Described in our Luxe Guide to Hanoi as “Yes, it’s a total dump, but who cares when the grilled pork patties and spring rolls are that good” — so obviously we had to try it. :) While you physically sit inside a cramped, multi-story building with winding cement staircase, much of the cooking is done on the sidewalk outside, and part of the first floor inside. The bottom line? For the extremely modest sums they charged, this was great value for money…
As far as we could tell, there were only two things on offer here, grilled pork patties and other grilled pork meat (wrapped in leaves) served in a broth that was ladled over thin slices of unripened papaya, and fried spring rolls. This all arrived at your table with rice noodles, the ever present bowl of herbs and some chilies and fish sauce. We just ordered whatever we saw from diners around us, 95% of whom were locals, despite this place appearing in nearly every guide book we had read.
The pork patties arrived in a lightly flavored broth or soup, laid on top of papaya slices (that’s more papaya slices in the bowl in the back) and the freshly fried spring rolls were stuffed with noodles and pork. The pork was drowning in a surface oil slick half a centimeter deep, too much oil, in my personal opinion. And I like lard, but this was a bit of a turn off to be honest. The pork tasted delicious, but you had to dab it on some noodles (that were not to be consumed) to remove some of the fat.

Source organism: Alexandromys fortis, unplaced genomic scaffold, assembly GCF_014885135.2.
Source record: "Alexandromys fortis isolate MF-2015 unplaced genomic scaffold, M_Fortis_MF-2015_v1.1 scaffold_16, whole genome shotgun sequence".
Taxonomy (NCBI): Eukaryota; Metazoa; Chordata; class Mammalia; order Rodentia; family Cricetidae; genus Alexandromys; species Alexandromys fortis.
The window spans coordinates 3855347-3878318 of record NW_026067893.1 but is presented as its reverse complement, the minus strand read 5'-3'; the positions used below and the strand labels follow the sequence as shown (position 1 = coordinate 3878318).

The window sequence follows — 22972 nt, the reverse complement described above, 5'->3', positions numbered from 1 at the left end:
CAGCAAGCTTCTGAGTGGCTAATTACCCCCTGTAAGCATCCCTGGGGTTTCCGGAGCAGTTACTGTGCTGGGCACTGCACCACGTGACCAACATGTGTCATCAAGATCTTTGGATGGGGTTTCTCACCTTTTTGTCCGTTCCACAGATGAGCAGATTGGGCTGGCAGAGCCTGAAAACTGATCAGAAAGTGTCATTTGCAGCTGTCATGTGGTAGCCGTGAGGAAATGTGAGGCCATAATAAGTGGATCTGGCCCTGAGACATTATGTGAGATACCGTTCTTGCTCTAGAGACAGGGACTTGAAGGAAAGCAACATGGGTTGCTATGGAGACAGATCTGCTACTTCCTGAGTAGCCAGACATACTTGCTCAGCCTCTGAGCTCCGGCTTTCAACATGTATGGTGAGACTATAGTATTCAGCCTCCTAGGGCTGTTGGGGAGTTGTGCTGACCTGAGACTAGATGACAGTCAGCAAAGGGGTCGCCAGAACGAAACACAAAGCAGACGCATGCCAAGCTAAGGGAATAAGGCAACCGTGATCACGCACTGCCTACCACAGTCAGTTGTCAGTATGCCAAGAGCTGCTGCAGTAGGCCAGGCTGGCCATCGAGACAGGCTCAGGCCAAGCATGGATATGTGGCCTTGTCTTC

The spring rolls were delicious, and I suspect they must do a “double-fry” — apparently the key to great fried vietnamese spring rolls.
A bowl of fiery chilies and pungent chopped garlic was essential to concocting a personal bowl of noodles, and bun, and broth, grease, papaya and herbs whose sum was truly greater than the parts. I finished my entire portion of rice noodles, but Mrs. MM and the Teen struggled with theirs.
The plate of mixed herbs was always such a stunning, fresh and aromatic touch to all our meals in Hanoi…
…but these particular herbs were just plucked from this large plastic laundry basket that was laying directly on the sidewalk just outside the restaurant. There was that nagging voice of my long departed mother about typhoid and hepatitis and parasites that niggled in the background… but none of us got ill despite eating in less than what we would normally consider to be acceptable sanitary conditions. Service was cordial and swift and we were in and out of there in less than 20 minutes, paying a bill that was perhaps less than USD4 per person, including softdrinks/bottled water.
The head “chef’ doing her thing on the sidewalk. Notice the once fried spring rolls on her right, and the double-fried spring rolls on her left.
If you are in the vicinity, we recommend you give Bun Cha a try…
1 Hang Manh